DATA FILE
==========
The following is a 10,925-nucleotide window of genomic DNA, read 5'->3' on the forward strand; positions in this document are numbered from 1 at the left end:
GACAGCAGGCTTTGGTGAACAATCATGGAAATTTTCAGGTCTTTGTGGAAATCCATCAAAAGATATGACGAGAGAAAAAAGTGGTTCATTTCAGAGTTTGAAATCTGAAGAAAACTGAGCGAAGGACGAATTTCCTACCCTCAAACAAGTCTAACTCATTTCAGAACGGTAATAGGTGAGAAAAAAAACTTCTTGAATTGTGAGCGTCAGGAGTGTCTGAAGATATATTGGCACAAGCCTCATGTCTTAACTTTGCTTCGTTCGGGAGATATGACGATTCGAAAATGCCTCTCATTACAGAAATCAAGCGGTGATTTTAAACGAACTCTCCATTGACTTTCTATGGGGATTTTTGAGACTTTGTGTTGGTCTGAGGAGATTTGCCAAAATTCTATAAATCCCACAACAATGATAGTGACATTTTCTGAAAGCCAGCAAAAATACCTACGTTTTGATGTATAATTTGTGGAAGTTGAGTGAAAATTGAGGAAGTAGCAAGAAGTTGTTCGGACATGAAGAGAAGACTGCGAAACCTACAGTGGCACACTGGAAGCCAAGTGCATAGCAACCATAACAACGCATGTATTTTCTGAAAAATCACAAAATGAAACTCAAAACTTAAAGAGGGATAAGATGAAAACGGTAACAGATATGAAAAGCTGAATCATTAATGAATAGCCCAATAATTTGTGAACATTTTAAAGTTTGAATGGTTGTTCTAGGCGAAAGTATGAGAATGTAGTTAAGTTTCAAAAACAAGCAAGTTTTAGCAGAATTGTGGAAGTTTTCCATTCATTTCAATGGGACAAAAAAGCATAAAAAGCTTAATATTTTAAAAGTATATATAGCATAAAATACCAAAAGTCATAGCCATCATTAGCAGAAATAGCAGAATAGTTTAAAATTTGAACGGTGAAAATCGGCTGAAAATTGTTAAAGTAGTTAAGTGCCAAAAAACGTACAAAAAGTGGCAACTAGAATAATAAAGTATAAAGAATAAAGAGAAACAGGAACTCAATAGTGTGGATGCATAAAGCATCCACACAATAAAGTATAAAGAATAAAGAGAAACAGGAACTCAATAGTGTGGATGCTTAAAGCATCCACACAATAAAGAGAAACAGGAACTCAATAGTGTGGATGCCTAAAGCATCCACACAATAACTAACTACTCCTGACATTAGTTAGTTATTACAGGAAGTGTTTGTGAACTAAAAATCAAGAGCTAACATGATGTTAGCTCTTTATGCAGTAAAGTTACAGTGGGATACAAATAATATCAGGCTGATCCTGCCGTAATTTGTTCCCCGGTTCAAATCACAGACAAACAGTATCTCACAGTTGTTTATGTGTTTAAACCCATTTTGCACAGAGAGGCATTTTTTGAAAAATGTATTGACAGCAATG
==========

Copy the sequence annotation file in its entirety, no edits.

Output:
The following is a 10,925-nucleotide window of genomic DNA, read 5'->3' on the forward strand; positions in this document are numbered from 1 at the left end:
GACAGCAGGCTTTGGTGAACAATCATGGAAATTTTCAGGTCTTTGTGGAAATCCATCAAAAGATATGACGAGAGAAAAAAGTGGTTCATTTCAGAGTTTGAAATCTGAAGAAAACTGAGCGAAGGACGAATTTCCTACCCTCAAACAAGTCTAACTCATTTCAGAACGGTAATAGGTGAGAAAAAAAACTTCTTGAATTGTGAGCGTCAGGAGTGTCTGAAGATATATTGGCACAAGCCTCATGTCTTAACTTTGCTTCGTTCGGGAGATATGACGATTCGAAAATGCCTCTCATTACAGAAATCAAGCGGTGATTTTAAACGAACTCTCCATTGACTTTCTATGGGGATTTTTGAGACTTTGTGTTGGTCTGAGGAGATTTGCCAAAATTCTATAAATCCCACAACAATGATAGTGACATTTTCTGAAAGCCAGCAAAAATACCTACGTTTTGATGTATAATTTGTGGAAGTTGAGTGAAAATTGAGGAAGTAGCAAGAAGTTGTTCGGACATGAAGAGAAGACTGCGAAACCTACAGTGGCACACTGGAAGCCAAGTGCATAGCAACCATAACAACGCATGTATTTTCTGAAAAATCACAAAATGAAACTCAAAACTTAAAGAGGGATAAGATGAAAACGGTAACAGATATGAAAAGCTGAATCATTAATGAATAGCCCAATAATTTGTGAACATTTTAAAGTTTGAATGGTTGTTCTAGGCGAAAGTATGAGAATGTAGTTAAGTTTCAAAAACAAGCAAGTTTTAGCAGAATTGTGGAAGTTTTCCATTCATTTCAATGGGACAAAAAAGCATAAAAAGCTTAATATTTTAAAAGTATATATAGCATAAAATACCAAAAGTCATAGCCATCATTAGCAGAAATAGCAGAATAGTTTAAAATTTGAACGGTGAAAATCGGCTGAAAATTGTTAAAGTAGTTAAGTGCCAAAAAACGTACAAAAAGTGGCAACTAGAATAATAAAGTATAAAGAATAAAGAGAAACAGGAACTCAATAGTGTGGATGCATAAAGCATCCACACAATAAAGTATAAAGAATAAAGAGAAACAGGAACTCAATAGTGTGGATGCTTAAAGCATCCACACAATAAAGAGAAACAGGAACTCAATAGTGTGGATGCCTAAAGCATCCACACAATAACTAACTACTCCTGACATTAGTTAGTTATTACAGGAAGTGTTTGTGAACTAAAAATCAAGAGCTAACATGATGTTAGCTCTTTATGCAGTAAAGTTACAGTGGGATACAAATAATATCAGGCTGATCCTGCCGTAATTTGTTCCCCGGTTCAAATCACAGACAAACAGTATCTCACAGTTGTTTATGTGTTTAAACCCATTTTGCACAGAGAGGCATTTTTTGAAAAATGTATTGACAGCAATG